Last night I watched a program about changes which have occurred in mankind’s history for the past few thousand years, using photos from space to illustrate the changes. I hadn’t realised that the Europeans were the last to change from being hunter gatherers to farming communities.  With the invention of the steam engine in the UK they quickly grew from small communities to cities, necessary for the mass production enabled by the engine. They continue to grow today with all the problems these produce, including congestion and impersonalisation. When we consider the rural communities our ancestors lived in approximately 250 years ago, where everyone knew everyone else,  to the anonymous cities  today in which people often don’t even know their next door neighbours, we have undergone huge changes in a short space of time.

Life itself has quickened up, particularly with speedier transport. In the early days of the trains people predicted a limited lifespan for them as they went so fast: 30 miles per hour! Equally disadvantageous was the loss of the green environment in which we lived. It had given us a link to the living world around us and of which we were part. It provided us with our food and clothing and the other necessities of life. Our modern supermarkets do an inadequate job in replacing this world. Our children grow up with the idea that food comes from the supermarket fridge, not from the soil around us.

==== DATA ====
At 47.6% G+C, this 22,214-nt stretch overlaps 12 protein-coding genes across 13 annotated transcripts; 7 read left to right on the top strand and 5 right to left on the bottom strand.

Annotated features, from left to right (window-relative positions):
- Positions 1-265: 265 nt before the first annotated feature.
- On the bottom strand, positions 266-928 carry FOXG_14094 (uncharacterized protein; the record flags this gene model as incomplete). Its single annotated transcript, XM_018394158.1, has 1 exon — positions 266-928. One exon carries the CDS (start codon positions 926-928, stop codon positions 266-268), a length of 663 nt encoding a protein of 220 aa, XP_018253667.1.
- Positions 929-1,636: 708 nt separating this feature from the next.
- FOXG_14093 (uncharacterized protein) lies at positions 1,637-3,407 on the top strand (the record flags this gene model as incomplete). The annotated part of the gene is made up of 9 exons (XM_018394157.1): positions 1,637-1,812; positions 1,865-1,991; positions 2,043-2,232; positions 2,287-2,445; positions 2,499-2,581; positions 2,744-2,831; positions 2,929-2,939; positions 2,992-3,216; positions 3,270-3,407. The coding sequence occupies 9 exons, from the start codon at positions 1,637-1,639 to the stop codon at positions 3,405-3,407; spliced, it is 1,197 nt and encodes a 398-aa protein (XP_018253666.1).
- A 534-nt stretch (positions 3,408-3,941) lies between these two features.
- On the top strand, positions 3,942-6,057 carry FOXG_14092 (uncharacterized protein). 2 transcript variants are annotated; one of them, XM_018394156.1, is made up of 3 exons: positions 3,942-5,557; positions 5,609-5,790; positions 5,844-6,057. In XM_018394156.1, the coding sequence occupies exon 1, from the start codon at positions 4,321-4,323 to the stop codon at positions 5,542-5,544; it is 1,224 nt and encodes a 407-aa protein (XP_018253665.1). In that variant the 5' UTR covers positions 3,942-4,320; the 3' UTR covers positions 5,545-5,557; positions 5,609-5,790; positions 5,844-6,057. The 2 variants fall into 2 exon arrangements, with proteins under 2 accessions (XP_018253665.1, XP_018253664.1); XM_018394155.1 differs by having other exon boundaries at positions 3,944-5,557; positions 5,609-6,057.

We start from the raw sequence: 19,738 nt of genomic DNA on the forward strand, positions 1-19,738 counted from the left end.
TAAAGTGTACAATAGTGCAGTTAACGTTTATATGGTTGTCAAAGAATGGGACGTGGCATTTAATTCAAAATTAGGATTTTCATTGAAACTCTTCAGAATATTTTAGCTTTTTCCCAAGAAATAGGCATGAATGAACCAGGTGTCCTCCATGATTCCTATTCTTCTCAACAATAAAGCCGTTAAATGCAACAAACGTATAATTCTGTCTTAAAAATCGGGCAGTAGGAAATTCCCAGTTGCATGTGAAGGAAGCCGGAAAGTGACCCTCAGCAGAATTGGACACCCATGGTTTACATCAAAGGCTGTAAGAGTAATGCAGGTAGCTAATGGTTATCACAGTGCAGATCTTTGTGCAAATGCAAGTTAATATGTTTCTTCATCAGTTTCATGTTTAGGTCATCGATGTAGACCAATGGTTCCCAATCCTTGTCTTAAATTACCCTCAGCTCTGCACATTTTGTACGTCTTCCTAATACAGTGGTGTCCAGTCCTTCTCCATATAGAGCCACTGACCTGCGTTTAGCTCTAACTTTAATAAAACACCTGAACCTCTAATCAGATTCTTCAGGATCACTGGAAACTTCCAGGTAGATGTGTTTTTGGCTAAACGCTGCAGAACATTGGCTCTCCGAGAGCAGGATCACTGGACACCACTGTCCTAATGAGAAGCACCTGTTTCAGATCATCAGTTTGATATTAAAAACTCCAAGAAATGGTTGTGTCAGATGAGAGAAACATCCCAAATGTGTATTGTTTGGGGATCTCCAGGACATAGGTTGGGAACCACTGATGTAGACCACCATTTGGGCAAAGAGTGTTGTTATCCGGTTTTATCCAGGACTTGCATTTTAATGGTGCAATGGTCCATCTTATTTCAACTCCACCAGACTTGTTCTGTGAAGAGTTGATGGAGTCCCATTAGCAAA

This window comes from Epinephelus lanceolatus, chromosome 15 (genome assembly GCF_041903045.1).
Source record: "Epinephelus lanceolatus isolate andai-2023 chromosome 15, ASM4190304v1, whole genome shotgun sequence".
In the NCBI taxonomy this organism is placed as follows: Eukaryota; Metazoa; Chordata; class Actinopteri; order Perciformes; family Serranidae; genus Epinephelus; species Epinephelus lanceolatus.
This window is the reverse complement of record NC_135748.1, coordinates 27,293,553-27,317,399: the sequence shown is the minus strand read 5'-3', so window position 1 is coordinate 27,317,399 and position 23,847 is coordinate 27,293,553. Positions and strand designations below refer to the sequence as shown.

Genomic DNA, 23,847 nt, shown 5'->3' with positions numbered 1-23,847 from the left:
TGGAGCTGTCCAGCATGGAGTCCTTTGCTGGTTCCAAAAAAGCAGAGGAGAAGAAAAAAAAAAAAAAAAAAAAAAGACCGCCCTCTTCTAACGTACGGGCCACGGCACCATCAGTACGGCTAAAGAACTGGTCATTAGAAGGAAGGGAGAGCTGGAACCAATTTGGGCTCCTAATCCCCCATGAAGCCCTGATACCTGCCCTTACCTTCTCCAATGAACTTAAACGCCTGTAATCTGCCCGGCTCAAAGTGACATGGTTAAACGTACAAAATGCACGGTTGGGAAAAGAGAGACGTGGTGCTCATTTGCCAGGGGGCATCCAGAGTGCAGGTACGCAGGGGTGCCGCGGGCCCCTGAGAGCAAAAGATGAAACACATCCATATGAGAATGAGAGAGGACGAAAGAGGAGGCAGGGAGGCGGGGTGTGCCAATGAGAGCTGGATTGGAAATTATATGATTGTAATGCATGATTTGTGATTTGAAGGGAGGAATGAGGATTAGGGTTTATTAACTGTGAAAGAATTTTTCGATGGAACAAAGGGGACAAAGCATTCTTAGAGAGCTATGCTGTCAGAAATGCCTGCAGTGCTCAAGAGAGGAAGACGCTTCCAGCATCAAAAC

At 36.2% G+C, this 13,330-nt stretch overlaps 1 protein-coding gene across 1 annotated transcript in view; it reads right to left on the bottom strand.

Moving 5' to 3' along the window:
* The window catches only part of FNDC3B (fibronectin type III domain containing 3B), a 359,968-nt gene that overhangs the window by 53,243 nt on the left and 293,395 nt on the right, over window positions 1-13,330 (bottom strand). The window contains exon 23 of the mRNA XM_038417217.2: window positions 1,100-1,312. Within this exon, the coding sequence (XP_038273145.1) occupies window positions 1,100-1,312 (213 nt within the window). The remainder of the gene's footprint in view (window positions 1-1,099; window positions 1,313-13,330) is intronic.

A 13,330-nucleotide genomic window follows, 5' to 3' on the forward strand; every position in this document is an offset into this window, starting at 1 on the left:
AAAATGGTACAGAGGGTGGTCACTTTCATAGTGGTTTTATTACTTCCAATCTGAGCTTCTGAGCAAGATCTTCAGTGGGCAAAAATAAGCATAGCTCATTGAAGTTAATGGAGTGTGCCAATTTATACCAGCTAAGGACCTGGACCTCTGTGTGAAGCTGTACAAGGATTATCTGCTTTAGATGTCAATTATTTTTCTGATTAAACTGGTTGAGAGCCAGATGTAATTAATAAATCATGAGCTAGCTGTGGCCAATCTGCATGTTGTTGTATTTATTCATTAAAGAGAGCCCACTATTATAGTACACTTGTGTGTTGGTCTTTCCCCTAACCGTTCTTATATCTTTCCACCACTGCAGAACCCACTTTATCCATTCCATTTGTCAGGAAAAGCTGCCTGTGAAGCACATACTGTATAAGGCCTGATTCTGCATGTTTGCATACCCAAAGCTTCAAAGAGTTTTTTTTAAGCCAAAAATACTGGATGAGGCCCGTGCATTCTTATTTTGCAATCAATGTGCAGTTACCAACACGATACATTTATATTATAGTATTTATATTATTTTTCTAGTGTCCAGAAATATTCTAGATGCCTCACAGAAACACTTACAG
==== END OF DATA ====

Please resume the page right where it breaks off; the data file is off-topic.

This is important because those who are looking at the big picture are concerned that at the present rate of land usage from the growing cities, there won’t be enough space left to feed us. They are suggesting growing it in food towers which can grow it more efficiently with less water. They don’t seem to have come up with a solution to the huge amounts of land required for meat production- cages are becoming very unpopular. We are going to have to face these issues in the next few decades. Meanwhile our cities will continue to grow along with their disadvantages.

Our leaders don’t even seem to be aware of where we are heading and far too many individuals are only concerned with their own day-to-day problems, only thinking of difficulties in relation to these.

The main message of the TV program was that the time has past when we could think in terms of our own ambitions at a national level- what we should be doing is thinking at a world level and where this planet, our common home, is heading. Because it has survived so long as a home for us all it is easy to think that what has always been will continue to be, whereas the opposite is likely to happen.

As our cities continue to grow, so will all the problems associated with them. Maybe ordinary citizens could start with this problem, particularly as it will only get worse as more people are attracted to them. Lets make a joint effort to humanize them. That would at least be a start to us all pulling together in the problems ahead.